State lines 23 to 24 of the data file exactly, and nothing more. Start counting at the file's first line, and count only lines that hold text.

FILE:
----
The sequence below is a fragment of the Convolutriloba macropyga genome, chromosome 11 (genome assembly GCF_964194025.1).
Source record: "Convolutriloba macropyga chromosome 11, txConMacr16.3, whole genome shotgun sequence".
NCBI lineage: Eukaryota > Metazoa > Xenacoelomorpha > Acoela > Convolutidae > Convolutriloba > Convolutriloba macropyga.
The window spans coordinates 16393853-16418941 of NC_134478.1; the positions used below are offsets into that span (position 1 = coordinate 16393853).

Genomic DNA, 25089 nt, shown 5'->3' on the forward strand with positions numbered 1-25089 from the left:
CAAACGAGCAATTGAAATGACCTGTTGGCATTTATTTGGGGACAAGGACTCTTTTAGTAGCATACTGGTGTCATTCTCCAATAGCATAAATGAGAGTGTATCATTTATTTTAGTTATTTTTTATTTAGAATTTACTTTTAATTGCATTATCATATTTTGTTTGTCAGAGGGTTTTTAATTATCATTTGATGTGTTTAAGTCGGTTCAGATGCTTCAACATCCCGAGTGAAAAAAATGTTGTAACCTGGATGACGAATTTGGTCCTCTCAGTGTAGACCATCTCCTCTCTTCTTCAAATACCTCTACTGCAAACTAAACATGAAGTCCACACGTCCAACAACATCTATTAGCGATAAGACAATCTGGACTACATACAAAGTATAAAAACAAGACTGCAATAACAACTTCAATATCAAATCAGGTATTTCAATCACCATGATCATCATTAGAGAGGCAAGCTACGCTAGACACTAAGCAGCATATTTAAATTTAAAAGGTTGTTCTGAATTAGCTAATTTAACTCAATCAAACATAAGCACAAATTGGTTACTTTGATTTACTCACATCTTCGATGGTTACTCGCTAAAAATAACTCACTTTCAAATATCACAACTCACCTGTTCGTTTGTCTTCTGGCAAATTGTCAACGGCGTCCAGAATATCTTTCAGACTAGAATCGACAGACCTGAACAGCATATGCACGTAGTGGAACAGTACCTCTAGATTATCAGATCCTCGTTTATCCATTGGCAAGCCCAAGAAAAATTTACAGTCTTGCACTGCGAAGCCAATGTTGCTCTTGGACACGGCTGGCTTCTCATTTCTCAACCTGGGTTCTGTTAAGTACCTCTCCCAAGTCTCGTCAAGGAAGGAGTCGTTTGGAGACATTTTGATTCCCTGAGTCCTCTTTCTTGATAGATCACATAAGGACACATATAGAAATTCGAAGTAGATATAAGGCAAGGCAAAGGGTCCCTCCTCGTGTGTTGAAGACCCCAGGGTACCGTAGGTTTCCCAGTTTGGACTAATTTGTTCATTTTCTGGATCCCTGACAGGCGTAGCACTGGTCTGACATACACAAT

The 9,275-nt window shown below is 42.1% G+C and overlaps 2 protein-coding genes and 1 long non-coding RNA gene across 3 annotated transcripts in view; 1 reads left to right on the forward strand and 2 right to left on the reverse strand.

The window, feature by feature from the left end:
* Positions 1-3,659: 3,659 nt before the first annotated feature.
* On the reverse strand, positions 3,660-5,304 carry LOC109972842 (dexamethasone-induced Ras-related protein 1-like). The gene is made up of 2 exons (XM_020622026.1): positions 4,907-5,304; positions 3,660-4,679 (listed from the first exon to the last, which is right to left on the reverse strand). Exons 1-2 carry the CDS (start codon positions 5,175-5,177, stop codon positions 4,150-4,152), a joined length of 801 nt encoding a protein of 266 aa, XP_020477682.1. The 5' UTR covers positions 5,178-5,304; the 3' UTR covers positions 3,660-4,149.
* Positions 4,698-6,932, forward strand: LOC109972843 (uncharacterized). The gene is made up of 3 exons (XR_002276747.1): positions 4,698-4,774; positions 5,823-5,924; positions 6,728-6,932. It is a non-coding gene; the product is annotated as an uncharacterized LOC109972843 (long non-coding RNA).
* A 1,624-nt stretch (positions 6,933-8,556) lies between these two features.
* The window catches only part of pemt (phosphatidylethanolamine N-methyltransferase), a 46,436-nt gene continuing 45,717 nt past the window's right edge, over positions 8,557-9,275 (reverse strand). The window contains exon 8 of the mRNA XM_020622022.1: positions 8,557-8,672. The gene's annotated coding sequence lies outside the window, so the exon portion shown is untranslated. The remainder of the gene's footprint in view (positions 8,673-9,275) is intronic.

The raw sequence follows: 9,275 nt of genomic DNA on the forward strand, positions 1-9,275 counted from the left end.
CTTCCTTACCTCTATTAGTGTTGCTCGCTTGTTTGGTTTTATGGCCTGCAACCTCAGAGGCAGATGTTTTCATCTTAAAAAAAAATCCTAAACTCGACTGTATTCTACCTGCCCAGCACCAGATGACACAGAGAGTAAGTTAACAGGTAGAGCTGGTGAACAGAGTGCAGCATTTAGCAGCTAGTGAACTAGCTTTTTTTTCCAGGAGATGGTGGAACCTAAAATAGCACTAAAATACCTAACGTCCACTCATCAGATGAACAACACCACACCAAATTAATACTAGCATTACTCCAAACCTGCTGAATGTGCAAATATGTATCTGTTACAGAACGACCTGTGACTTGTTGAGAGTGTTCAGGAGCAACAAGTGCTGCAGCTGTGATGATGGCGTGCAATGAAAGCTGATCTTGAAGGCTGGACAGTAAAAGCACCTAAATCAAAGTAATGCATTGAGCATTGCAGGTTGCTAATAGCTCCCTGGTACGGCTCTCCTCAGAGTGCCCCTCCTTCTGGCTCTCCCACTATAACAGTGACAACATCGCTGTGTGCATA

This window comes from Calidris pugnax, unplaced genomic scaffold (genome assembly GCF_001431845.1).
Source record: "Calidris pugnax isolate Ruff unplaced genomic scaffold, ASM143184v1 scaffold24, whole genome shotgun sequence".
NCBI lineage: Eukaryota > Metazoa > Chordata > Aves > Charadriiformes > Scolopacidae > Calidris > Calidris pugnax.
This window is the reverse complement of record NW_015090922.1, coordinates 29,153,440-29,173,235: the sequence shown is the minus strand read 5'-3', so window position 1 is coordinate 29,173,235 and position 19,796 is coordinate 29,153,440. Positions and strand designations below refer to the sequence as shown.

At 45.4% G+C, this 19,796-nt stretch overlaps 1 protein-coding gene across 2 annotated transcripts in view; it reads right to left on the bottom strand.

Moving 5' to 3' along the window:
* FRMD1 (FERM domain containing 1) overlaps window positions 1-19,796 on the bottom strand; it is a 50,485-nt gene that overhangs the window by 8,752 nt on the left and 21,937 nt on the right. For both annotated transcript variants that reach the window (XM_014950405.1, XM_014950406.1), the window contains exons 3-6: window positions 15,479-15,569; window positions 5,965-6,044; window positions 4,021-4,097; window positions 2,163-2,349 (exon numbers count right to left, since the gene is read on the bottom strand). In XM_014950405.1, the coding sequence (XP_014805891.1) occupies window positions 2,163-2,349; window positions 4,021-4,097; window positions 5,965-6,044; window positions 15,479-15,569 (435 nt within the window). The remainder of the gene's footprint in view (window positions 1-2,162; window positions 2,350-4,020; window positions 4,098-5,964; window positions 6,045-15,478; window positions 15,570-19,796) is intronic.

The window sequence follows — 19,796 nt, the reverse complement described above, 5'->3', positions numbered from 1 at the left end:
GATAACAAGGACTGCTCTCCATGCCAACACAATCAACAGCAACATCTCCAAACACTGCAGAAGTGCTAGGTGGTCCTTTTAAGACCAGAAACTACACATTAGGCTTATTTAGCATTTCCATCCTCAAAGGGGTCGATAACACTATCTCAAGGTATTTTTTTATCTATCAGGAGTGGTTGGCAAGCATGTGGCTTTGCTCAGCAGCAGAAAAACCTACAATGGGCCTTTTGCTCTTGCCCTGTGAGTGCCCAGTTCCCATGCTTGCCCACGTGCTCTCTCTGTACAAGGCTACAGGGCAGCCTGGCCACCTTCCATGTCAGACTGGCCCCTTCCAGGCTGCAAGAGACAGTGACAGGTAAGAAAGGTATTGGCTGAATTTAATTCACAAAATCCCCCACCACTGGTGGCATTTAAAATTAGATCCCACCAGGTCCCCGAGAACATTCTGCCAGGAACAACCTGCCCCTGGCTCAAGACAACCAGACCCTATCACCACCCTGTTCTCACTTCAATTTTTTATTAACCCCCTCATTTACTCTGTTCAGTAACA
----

The window sequence follows — 19,796 nt, the reverse complement described above, 5'->3', positions numbered from 1 at the left end:
GATAACAAGGACTGCTCTCCATGCCAACACAATCAACAGCAACATCTCCAAACACTGCAGAAGTGCTAGGTGGTCCTTTTAAGACCAGAAACTACACATTAGGCTTATTTAGCATTTCCATCCTCAAAGGGGTCGATAACACTATCTCAAGGTATTTTTTTATCTATCAGGAGTGGTTGGCAAGCATGTGGCTTTGCTCAGCAGCAGAAAAACCTACAATGGGCCTTTTGCTCTTGCCCTGTGAGTGCCCAGTTCCCATGCTTGCCCACGTGCTCTCTCTGTACAAGGCTACAGGGCAGCCTGGCCACCTTCCATGTCAGACTGGCCCCTTCCAGGCTGCAAGAGACAGTGACAGGTAAGAAAGGTATTGGCTGAATTTAATTCACAAAATCCCCCACCACTGGTGGCATTTAAAATTAGATCCCACCAGGTCCCCGAGAACATTCTGCCAGGAACAACCTGCCCCTGGCTCAAGACAACCAGACCCTATCACCACCCTGTTCTCACTTCAATTTTTTATTAACCCCCTCATTTACTCTGTTCAGTAACA